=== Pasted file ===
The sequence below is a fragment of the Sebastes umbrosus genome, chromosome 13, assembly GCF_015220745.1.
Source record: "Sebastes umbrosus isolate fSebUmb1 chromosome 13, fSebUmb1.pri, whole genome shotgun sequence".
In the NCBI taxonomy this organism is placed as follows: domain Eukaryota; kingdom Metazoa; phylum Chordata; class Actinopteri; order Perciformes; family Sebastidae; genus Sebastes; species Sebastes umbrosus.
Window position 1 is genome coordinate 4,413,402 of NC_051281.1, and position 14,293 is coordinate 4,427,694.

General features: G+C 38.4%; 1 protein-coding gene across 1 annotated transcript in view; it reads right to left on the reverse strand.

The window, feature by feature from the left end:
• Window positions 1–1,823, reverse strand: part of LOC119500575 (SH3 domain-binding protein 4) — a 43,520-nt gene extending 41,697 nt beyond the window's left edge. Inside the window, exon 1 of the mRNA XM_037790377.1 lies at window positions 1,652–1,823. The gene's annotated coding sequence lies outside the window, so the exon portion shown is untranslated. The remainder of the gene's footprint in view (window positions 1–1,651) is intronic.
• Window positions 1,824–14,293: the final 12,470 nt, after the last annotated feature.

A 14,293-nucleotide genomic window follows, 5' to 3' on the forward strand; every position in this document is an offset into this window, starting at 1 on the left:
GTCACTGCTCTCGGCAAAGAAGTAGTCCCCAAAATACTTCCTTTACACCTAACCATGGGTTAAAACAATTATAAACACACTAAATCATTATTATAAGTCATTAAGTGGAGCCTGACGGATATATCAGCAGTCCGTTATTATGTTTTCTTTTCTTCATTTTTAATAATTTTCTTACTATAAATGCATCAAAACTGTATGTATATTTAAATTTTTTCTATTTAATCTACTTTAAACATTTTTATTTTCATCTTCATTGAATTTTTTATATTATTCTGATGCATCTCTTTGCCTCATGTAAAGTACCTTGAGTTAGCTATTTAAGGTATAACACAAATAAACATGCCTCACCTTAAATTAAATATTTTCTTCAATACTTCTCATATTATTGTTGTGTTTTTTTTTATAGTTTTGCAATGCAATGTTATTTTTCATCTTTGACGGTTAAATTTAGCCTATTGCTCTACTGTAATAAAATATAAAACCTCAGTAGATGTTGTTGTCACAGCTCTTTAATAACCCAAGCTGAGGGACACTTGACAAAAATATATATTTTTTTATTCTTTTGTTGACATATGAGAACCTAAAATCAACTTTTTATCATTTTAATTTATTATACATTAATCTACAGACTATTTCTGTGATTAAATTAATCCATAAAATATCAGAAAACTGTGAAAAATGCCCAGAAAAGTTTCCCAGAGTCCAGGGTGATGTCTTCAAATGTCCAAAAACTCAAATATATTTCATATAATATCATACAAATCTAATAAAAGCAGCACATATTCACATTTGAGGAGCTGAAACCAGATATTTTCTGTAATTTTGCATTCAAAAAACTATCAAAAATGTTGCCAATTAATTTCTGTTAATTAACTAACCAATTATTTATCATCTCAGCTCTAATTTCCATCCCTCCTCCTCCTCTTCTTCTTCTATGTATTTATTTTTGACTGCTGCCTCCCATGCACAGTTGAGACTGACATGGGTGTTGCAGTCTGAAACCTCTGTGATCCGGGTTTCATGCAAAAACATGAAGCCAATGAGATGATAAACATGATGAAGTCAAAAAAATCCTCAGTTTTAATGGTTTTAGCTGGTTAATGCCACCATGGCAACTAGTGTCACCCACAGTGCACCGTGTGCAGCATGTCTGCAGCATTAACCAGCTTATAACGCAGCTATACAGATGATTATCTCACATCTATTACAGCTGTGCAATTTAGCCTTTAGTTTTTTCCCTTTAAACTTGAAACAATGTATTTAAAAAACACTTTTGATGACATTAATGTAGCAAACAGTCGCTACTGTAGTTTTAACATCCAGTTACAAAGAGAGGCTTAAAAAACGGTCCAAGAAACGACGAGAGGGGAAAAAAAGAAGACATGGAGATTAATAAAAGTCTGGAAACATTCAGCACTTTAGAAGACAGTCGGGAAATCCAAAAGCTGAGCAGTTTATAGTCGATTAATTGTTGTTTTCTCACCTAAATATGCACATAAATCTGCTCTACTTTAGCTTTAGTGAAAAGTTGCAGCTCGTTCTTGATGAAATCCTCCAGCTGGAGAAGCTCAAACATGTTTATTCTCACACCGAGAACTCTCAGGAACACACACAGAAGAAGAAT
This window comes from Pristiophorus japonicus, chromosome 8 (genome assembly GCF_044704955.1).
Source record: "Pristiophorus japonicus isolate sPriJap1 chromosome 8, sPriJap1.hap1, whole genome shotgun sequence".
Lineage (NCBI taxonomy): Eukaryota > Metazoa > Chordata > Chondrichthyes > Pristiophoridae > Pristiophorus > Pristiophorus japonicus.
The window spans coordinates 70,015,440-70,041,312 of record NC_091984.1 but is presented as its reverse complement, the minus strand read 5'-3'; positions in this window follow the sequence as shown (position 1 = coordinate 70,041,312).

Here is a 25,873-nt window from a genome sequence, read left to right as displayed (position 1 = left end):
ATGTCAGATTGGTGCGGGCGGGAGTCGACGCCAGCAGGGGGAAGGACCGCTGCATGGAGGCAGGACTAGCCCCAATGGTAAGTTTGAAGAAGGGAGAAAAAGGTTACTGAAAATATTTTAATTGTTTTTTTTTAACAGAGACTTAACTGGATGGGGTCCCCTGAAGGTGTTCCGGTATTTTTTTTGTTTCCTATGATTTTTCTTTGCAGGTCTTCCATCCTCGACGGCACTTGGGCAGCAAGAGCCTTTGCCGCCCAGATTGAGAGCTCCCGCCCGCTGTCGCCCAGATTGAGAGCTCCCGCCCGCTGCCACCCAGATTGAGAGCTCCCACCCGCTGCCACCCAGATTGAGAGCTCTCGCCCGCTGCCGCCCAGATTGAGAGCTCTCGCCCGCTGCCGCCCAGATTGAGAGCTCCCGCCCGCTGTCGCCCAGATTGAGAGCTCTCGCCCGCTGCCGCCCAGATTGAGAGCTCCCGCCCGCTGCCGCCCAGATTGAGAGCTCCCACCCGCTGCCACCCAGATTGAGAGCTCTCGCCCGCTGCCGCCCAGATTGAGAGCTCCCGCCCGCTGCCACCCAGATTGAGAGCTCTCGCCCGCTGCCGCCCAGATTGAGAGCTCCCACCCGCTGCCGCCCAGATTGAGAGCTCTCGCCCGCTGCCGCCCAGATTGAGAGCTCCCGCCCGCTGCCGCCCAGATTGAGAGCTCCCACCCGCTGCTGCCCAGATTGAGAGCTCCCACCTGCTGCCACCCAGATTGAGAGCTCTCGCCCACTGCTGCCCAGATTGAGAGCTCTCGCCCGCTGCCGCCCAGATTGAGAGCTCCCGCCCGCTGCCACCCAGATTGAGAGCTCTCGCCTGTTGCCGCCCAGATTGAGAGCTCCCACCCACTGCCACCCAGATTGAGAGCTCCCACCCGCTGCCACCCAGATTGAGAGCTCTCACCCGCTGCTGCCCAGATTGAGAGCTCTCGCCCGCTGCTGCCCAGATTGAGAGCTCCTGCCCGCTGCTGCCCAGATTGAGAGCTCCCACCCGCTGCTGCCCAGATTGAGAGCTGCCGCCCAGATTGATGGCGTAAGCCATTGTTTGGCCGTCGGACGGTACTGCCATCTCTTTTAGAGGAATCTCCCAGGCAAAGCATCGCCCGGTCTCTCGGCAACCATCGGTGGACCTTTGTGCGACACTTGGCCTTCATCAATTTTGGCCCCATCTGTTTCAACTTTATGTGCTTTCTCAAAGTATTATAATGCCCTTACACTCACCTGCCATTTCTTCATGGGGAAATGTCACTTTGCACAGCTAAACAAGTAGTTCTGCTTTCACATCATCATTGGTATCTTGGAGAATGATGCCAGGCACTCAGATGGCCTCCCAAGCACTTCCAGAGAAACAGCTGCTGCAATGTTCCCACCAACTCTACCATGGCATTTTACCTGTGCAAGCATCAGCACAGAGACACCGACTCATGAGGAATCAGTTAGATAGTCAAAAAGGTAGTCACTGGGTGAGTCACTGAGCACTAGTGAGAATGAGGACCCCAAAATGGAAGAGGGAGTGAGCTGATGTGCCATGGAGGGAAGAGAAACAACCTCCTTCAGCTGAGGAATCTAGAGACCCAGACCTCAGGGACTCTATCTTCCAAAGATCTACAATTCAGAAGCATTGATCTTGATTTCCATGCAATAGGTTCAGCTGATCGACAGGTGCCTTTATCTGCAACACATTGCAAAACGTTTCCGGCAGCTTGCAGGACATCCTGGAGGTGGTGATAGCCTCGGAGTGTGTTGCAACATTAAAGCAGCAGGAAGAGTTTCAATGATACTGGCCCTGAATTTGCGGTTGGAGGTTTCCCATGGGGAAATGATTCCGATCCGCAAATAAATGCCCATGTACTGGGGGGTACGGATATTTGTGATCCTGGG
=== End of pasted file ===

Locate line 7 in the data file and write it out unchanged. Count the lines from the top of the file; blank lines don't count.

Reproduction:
• Window positions 1–1,823, reverse strand: part of LOC119500575 (SH3 domain-binding protein 4) — a 43,520-nt gene extending 41,697 nt beyond the window's left edge. Inside the window, exon 1 of the mRNA XM_037790377.1 lies at window positions 1,652–1,823. The gene's annotated coding sequence lies outside the window, so the exon portion shown is untranslated. The remainder of the gene's footprint in view (window positions 1–1,651) is intronic.